Representation in Birmingham Museum and Art Gallery

Having heard positive things about BMAG, I took a fairly spontaneous trip to Birmingham this week. I made all manner of delightful discoveries in my short time in the city; the 99p baguette and the striking architecture (as well as the expansive shopping experience) of the Bullring to name a couple. However, the museum and gallery really was the icing on the cake with such a wealth of diverse exhibits and contributions from quite a lot of female artists which is always refreshing. The exhibit that ultimately caught my eye and has made a huge impression on me was the new photography from the Middle East. Taken in the last couple of decades, the pictures seek to challenge common perceptions of predominately women, as well as provide an expression and celebration of multiculturalisms that have arisen from trade and immigration.

Shadi Ghadiran, ‘Qajar’ (1998)



Although the photographs in the Qajar series look archaic, the modern commodities featured in them establish their fairly recent composition. The pictures juxtapose the women’s public role (the historic aesthetic perhaps emphasising the ubiquitousness of equally historic traditions and propriety) with private aspirations. Here, the use of modern sunglasses and a ‘Vogue’ pose might challenge these traditional roles for women, as well as challenge the presentation and perception of women in the Middle East.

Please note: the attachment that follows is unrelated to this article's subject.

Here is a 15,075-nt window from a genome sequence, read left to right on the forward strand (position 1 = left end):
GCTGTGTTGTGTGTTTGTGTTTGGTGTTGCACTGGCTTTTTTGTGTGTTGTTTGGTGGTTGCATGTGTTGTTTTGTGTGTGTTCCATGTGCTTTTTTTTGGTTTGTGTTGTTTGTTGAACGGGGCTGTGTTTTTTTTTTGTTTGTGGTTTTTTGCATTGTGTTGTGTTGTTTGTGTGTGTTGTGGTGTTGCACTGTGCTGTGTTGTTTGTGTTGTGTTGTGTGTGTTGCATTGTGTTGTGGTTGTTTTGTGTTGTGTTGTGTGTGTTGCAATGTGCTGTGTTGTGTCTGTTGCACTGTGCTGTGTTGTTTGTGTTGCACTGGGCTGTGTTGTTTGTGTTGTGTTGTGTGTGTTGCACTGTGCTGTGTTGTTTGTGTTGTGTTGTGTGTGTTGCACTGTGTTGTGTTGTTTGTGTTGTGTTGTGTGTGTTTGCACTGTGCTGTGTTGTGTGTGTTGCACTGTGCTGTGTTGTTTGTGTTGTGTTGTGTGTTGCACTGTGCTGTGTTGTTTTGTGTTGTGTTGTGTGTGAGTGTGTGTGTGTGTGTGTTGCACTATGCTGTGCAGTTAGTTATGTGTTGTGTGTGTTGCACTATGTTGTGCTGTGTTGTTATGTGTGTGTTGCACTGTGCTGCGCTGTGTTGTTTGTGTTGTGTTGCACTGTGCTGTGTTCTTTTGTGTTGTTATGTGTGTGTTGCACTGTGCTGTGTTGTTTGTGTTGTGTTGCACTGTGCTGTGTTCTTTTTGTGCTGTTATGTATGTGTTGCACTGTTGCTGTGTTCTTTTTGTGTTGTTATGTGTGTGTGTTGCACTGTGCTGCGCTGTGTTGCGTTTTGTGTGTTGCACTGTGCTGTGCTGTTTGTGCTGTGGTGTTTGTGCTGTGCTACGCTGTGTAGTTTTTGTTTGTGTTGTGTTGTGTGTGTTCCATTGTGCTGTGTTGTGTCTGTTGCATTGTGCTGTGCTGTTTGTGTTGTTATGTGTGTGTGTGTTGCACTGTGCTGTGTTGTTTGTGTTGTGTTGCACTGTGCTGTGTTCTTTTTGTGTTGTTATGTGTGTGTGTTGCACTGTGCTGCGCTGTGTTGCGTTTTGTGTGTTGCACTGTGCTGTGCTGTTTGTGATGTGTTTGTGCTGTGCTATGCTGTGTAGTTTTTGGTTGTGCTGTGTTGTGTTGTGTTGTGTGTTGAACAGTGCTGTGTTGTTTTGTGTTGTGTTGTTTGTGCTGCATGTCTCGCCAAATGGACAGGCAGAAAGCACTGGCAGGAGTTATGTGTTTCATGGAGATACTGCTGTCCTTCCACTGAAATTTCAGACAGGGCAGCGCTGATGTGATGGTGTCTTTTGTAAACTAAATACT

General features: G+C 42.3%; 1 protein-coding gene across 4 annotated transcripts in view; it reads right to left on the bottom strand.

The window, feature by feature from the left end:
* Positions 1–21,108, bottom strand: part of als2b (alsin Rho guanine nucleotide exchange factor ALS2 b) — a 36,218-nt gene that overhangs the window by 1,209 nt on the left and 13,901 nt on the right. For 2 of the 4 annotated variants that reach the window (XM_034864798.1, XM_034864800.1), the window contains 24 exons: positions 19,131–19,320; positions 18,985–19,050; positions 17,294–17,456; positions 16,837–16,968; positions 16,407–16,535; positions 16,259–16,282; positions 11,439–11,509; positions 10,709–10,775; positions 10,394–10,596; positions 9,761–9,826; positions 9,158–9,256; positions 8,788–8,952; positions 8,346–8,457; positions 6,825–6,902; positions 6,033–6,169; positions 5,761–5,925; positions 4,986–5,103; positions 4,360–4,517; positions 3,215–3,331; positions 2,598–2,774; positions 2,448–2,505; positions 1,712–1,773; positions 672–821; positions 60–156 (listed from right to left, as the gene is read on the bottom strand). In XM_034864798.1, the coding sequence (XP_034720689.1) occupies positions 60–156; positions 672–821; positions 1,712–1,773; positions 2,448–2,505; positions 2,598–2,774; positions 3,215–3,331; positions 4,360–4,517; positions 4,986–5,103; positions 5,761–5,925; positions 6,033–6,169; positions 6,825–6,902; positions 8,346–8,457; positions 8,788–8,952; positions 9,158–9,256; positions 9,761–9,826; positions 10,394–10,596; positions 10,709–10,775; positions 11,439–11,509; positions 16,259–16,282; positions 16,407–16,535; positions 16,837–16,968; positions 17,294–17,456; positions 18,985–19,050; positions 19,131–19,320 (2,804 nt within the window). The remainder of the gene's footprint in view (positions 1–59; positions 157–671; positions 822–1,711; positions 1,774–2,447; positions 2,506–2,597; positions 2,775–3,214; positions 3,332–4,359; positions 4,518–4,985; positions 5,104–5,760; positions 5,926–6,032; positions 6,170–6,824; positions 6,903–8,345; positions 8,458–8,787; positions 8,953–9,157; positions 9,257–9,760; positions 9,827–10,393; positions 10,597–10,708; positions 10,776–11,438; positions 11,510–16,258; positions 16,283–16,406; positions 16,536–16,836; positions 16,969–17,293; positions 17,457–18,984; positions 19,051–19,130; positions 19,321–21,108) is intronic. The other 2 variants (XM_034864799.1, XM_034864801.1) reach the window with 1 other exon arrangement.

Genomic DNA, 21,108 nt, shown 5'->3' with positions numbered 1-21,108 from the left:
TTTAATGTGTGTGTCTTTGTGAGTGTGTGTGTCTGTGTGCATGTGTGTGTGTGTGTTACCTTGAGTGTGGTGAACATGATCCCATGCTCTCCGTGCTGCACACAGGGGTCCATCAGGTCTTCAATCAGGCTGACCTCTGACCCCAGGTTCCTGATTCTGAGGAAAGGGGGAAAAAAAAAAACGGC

Similar themes are reflected in Hassan Hajjij’s ‘Jama Fna Angels’ (2000); the Moroccan women pictured are undeniably glamorous and look tall and powerful – indeed, the concrete walls surrounding them begin to crumble. Framing the picture are world renowned Western brands fused with Moroccan culture, representing the coming together of two cultures.


Another exploration of multiculturalism is Youssef Nabil’s ‘The Yemeni Sailors of South Shields’ (2006)


In this condensed example of the work, Nabil explores the settling of Yemeni sailors in South Shields in the early 1900s who made the first Muslim community in the UK. In the portraits, the men’s clothing unites traditional Muslim and 20th century English dress, as a celebratory expression of multiculturalism.

It was a real surprise to stumble across this extraordinary and thought provoking exhibition which continues to resonate. I would highly recommend investing a couple of hours in BMAG – this exhibition runs until 2nd November 2014.


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